In 1976, a number of Amsterdam lesbian feminists started to call themselves ‘Lesbian Nation’, after Jill Johnston’s book Lesbian Nation: The Feminist Solution (1973). Lesbian Nation revolved around lesbian imagination and forging a positive lesbian identity. They talked about this during lesbian weekends and propagated it by means of their new lesbian lifestyle and androgynous clothing style.
The group also had an activist attitude. Several Lesbian Nation women were involved in the occupation of the Bloemenhove abortion clinic in 1976 (to prevent its closure). The group took the lead in the organisation of a big gay and lesbian protest rally in 1977, in response to the anti-gay campaign of American Anita Bryant. The women were also active at the cultural front, for instance by helping to organise the first two women’s’ festivals in the Amsterdam Vondelpark in 1976 and 1977. Moreover, the Lesbian Nation group provided fertile ground for many cultural women’s projects in Amsterdam. Examples of this were women’s press Virginia, women’s fund Mama Cash, the Lesbisch Prachtboek (The Lesbian Book of Magnificence), magazines Lust en Gratie (Lust and Grace) and Diva, het feminist pub Saarein and women’s bookstore Xantippe. There is no specific date on which Lesbian Nation abolished itself – around the mid-Eighties, the group’s energy naturally transferred to different social, cultural and political projects set up by women.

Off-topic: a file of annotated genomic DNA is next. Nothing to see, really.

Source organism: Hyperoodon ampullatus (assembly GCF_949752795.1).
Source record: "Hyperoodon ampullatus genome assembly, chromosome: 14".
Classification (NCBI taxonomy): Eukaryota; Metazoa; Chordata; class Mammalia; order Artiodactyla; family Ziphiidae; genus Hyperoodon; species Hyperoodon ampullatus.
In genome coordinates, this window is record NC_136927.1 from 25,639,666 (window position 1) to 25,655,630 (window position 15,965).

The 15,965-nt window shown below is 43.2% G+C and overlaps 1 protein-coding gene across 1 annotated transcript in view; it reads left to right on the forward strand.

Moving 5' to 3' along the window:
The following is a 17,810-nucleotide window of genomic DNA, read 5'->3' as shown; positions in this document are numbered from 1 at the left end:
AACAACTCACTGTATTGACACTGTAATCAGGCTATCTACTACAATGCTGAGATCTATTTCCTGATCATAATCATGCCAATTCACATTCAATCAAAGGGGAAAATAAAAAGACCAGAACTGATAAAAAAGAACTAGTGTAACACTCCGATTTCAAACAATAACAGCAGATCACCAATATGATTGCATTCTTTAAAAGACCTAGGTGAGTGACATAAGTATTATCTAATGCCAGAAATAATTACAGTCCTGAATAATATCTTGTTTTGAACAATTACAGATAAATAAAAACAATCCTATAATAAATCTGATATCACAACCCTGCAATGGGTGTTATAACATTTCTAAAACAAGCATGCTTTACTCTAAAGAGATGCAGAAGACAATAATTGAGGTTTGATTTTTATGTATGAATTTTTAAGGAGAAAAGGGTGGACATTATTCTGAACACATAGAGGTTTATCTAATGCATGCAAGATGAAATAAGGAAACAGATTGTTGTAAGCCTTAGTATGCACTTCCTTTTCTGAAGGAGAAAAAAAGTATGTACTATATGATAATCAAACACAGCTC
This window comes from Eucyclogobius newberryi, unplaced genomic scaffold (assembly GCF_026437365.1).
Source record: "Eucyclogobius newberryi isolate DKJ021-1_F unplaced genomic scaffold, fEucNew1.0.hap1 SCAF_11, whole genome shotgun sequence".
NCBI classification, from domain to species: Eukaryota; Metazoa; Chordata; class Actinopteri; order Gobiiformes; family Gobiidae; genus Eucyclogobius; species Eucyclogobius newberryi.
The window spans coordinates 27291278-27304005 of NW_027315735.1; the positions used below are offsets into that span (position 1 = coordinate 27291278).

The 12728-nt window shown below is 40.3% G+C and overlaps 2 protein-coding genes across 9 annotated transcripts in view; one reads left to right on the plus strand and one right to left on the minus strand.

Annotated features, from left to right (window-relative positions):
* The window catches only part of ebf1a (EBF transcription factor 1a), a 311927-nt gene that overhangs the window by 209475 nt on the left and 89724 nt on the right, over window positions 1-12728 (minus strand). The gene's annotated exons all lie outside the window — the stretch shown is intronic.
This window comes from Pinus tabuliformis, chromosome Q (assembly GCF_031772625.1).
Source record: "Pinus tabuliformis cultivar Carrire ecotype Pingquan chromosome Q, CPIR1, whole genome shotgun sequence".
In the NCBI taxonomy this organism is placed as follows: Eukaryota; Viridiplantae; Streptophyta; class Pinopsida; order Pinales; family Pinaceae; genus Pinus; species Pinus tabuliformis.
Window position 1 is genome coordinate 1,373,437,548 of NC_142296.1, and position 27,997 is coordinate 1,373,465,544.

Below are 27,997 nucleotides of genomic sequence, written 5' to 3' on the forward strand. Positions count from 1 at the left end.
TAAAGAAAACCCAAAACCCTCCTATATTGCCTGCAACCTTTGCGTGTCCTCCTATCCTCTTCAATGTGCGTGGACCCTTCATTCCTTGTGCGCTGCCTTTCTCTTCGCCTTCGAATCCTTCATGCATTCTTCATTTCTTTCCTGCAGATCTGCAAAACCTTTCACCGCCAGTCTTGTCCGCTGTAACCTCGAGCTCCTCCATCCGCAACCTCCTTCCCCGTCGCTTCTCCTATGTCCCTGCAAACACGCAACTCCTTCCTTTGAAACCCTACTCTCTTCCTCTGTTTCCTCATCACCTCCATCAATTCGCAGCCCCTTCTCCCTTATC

Text: Nina Littel